04 (April 2015)

The Doctrine of Sanctification

The Doctrine of Sanctification
Julian Kennedy
31 March, 2015 2 min read

With Pink one comes to expect a thoroughly biblical and well researched treatment of a topic. This book proves no exception.

The doctrine of sanctification is like an onion. Unwrap one layer and you will discover another, never seeming to reach the centre. From the outset, the author links the subject with justification and poses many questions answered later in the book.

He states that sanctification stands directly after the glory of God as the ‘chief subordinate end of the covenant of grace’ (p.4). He defines ‘to sanctify’ as ‘to appoint, dedicate or set apart unto God, for a holy and special use’ (p.13).

Sanctification is absolutely necessary. Our wills must be brought into harmony with God. Our motivation to obey him and eschew evil must be faith and love; our ultimate aim must be his glory.

Sanctification is a work of God alone, issuing from regeneration and a clear conscience. It consists of legal and objective sanctification (a status we have in Christ) as well as a progressive, subjective element in the ongoing improvement of our character and conduct. The divine act of objective sanctification must be followed by progressive sanctification.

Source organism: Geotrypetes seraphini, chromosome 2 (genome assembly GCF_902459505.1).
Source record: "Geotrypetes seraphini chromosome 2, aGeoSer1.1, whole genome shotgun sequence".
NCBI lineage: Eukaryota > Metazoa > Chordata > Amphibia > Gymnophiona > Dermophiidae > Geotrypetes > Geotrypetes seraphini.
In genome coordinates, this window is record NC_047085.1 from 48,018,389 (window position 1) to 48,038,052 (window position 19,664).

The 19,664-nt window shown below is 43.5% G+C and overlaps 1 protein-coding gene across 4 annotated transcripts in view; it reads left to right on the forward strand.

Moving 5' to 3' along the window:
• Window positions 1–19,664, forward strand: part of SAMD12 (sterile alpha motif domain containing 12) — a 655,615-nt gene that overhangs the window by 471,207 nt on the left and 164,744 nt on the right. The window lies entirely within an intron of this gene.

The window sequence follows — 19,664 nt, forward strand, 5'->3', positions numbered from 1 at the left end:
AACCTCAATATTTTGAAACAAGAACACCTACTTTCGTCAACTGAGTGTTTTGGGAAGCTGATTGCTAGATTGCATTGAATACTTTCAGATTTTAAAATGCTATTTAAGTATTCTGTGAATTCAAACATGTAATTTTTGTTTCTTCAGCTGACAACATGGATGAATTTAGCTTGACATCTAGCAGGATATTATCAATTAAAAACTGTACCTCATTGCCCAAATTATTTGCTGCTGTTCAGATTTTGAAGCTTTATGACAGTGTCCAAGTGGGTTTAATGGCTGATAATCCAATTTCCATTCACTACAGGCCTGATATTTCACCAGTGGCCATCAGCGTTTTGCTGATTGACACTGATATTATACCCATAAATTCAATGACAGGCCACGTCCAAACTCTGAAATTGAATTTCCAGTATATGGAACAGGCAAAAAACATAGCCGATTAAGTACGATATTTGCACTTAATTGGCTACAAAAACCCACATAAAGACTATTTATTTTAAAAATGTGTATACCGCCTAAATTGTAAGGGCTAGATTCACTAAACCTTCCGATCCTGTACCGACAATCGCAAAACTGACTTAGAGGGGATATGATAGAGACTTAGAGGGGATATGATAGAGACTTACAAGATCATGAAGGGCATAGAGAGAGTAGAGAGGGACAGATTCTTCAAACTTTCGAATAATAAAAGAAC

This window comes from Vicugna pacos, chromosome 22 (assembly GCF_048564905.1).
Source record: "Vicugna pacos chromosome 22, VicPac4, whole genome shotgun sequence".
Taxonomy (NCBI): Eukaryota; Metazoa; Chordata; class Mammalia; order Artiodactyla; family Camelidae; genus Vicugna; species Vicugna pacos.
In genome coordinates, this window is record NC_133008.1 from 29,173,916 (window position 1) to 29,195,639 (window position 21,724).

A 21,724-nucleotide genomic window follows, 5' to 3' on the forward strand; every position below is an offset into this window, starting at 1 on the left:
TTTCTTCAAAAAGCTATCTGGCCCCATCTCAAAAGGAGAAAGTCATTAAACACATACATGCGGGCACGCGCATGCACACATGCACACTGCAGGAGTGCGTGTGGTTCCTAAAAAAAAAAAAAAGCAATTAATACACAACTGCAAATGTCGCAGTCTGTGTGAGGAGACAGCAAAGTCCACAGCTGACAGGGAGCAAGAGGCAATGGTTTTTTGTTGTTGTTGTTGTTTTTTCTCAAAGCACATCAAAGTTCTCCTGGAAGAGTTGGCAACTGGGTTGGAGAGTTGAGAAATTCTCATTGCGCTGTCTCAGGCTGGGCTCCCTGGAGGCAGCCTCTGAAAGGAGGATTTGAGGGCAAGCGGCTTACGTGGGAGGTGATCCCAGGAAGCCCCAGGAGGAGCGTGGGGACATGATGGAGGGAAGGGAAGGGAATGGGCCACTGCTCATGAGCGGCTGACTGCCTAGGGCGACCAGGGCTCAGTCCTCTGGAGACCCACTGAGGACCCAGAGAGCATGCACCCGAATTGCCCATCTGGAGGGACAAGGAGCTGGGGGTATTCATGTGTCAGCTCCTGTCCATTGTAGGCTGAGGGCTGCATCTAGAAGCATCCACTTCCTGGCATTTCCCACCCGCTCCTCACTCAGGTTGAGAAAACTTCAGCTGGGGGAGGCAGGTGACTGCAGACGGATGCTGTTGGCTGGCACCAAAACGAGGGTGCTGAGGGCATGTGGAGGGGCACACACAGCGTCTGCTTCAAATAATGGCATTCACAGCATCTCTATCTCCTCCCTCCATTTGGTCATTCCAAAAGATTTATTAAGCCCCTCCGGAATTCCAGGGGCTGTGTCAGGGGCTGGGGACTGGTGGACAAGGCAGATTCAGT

Pink is right when he says that ‘all the Reformation creeds will be searched in vain for any clear statement upon the perfect holiness which the church has in Christ, or of God’s making him to be, imputatively, sanctification unto his people’ (p.80). This is regrettable, as it is the clear teaching of 1 Corinthians 1:30.

Towards the end of the book, we hear the end of the matter. The purpose of God in sending his own Son was to condemn sin in the flesh and fulfil the righteousness of the law in us (Romans 8:3-4). Sanctification is conformity to the law of God in heart (mind and will) and life.

Only a true delight in and love for God effectually influences us to keep his commandments. The law requires ‘not only outward works of piety, but holy thoughts and godly affections, from whence all good works must proceed, or else they are unacceptable to God’ (p.115). We should add that our good works are sanctified and made acceptable by Christ.

It is gratifying to read that Pink defines faith as being united to Christ and believing all that God has taught us. We praise God that, by his grace, both these aspects of faith which sanctify us will continue to be ours in our lifelong pilgrimage. An excellent treatment of the topic!

Julian Kennedy


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